Local air quality management

Local air quality is legislated for under Part 4 of the Environment Act 1995, which introduces Local Air Quality Management (LAQM), and subsequent regulation. LAQM is the statutory process by which local authorities monitor, assess and take action to improve local air quality, as well as report annually through an Annual Status Report (ASR). Where a local authority identifies areas of non-compliance with the air quality objectives set out below, and there is relevant public exposure, there is a statutory need to declare the geographic extent of non-compliance as an Air Quality Management Area (AQMA). Following this, an Air Quality Action Plan (AQAP) must be prepared, setting out the measures the local authority intends to put in place in pursuit of the objectives.

The objectives to be met by local authorities are detailed in the table below:

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Pollutant Concentration Measured as Date to be achieved by
Nitrogen dioxide 200 µg/m3 not to be
exceeded more than
18 times a year
40 µg/m3
1-hour mean

Annual mean
31 December 2005
Particulate Matter (PM10)
50 µg/m3, not to be
exceeded more than
35 times a year
40 µg/m3
24-hour mean

Annual mean
31 December 2004
Sulphur dioxide 350 µg/m3, not to be
exceeded more than
24 times a year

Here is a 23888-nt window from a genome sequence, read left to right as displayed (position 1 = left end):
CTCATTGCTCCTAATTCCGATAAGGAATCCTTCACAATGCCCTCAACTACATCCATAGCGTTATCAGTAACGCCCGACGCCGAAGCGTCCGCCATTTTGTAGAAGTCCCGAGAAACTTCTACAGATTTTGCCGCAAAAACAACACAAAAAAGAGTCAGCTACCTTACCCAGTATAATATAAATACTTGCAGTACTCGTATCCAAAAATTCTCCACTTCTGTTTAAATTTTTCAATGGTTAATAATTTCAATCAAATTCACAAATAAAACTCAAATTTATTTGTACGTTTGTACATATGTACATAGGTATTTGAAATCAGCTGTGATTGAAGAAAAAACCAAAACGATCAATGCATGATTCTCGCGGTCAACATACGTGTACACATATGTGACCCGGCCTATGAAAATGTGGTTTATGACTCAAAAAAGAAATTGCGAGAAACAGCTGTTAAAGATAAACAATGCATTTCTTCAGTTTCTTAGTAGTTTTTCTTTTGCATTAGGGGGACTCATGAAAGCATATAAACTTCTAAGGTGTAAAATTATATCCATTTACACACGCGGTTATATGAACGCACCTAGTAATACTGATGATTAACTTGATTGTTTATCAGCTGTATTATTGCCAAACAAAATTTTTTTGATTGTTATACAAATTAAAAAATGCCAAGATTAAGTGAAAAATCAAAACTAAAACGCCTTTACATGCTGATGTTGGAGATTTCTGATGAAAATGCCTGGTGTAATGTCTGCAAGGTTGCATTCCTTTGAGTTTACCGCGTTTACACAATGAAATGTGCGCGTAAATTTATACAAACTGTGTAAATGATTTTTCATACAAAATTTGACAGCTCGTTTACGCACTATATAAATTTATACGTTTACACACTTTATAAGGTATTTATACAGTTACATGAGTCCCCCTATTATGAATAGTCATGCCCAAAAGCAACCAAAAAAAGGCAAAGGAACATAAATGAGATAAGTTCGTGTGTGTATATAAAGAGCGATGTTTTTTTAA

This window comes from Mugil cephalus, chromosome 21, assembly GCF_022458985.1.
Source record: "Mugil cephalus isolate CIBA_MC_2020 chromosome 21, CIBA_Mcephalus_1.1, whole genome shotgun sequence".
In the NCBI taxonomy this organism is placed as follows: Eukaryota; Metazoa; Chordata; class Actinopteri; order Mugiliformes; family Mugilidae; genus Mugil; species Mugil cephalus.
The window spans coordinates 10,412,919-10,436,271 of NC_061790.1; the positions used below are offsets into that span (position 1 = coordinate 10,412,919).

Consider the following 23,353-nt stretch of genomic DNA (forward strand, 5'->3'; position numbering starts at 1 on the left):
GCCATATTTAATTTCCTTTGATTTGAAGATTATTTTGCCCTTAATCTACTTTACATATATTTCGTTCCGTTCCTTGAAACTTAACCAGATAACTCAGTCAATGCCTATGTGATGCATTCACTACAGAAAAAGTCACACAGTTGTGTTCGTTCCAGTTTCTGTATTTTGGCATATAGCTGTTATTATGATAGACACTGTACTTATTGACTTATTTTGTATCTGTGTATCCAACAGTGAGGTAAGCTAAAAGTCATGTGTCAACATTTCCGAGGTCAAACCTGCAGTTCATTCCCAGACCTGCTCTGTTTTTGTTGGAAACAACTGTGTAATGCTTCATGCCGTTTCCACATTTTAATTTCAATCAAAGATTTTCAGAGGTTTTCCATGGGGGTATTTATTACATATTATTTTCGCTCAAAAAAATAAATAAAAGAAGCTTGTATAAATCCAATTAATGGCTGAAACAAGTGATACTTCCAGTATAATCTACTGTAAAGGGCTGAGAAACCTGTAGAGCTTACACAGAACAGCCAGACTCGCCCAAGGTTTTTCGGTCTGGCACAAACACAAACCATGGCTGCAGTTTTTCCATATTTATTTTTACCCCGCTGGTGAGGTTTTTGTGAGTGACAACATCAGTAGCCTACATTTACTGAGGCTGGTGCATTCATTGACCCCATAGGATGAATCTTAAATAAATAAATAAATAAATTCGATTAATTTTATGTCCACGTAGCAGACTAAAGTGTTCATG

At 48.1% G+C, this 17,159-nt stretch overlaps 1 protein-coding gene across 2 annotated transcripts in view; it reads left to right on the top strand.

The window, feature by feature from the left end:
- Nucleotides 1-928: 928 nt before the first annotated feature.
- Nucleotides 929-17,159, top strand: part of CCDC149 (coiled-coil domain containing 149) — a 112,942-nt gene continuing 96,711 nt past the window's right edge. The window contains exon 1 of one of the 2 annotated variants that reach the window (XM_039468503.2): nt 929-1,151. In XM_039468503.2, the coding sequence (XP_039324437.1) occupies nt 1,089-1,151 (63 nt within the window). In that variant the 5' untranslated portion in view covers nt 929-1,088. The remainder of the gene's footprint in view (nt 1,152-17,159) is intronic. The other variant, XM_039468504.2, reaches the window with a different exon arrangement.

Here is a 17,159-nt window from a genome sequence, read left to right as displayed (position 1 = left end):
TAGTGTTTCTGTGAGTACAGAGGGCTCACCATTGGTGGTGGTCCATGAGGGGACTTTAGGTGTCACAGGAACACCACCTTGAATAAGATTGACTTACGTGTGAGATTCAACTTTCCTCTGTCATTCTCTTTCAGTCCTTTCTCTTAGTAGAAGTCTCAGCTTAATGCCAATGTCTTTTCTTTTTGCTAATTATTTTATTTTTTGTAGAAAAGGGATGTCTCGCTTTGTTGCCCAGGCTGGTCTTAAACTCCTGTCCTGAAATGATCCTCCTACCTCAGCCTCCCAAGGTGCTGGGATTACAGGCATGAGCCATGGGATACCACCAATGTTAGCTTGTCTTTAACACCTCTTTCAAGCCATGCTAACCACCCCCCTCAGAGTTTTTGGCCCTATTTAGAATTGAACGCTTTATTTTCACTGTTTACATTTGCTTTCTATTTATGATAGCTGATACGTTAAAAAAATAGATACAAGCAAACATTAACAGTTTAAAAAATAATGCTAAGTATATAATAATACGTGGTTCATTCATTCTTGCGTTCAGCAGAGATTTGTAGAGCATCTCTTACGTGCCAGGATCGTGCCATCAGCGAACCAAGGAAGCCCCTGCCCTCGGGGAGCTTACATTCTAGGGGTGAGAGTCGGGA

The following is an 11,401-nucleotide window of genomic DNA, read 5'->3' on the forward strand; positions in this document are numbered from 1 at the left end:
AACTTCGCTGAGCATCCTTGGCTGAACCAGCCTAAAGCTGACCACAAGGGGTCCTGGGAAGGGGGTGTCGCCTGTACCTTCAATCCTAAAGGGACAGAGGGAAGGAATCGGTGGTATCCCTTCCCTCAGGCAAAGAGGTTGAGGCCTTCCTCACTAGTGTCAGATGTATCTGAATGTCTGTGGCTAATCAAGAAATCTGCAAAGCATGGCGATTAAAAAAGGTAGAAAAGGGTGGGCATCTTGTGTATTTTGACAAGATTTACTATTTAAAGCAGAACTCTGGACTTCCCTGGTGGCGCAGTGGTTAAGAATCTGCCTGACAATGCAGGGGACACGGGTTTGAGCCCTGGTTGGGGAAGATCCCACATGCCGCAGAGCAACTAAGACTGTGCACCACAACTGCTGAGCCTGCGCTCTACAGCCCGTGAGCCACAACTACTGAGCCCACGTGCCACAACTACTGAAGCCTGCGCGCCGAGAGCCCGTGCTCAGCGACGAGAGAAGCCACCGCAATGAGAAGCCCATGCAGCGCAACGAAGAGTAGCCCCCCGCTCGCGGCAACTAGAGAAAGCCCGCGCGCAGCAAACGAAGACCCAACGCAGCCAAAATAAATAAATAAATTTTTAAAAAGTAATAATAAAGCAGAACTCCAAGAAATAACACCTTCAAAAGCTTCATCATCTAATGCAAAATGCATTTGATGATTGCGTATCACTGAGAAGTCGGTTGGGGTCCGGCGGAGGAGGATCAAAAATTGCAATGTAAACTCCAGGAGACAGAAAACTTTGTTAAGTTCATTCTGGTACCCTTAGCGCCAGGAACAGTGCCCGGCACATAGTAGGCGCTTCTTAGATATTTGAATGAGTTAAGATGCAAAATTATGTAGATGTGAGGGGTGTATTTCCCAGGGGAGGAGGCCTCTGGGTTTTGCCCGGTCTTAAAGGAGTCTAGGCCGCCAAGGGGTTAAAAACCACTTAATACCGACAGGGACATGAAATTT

125 µg/m3, not to be
exceeded more than
3 times a year
266 µg/m3, not to be
exceeded more than
35 times a year
1-hour mean

24-hour mean

15-minute mean
31 December 2004
Benzene 16.25 µg/m3
5.00 µg/m3
Annual mean
Annual mean
31 December 2003
31 December 2010
1,3-Butadiene 2.25 µg/m3 Annual mean 31 December 2003
Carbon monoxide 10.0 mg/m3 8-hour mean 31 December 2003
Lead 0.5 µg/m3
0.25 µg/m3
Annual mean
Annual mean
31 December 2004
31 December 2008

Real time air pollution monitoring in South Cambridgeshire district

Details of our three continuous monitoring sites, including maps and live data from these sites can be viewed at the South Cambridgeshire air quality and monitoring sites details dashboard.

Air Quality Annual Status Reports (ASRs)

One of the requirements for local authorities as part of the LAQM process is to produce an Annual Status Report (ASR) each year, containing an overview of air quality in the district during the previous year. South Cambridgeshire District Council has monitored and reported on local air quality annually since 1998. The most recent reports are available below. The 2021 report was recently approved by Defra.

Should you require previous reports, please send a request to air.quality@scambs.gov.uk

Air Quality Management Area (AQMA)

In 2008, as a result of exceedances of the national objectives for annual mean nitrogen dioxide and daily mean particulate matter (PM10), an area of the A14 between Milton and Bar Hill was designated as an Air Quality Management Area (AQMA). An Air Quality Action Plan (AQAP) was created which identifies practical, feasible and cost-effective measures that can be implemented to improve the air quality.

A map showing the Air Quality Management Area within South Cambridge

Reproduced from the 2007 Ordnance Survey mapping with the permission of the controller of Her Majesty's stationary office (c) Crown Copyright. Unauthorised reproduction infringes Crown Copyright and may lead to prosecution or civil proceedings.

Air Quality Action Plan (AQAP)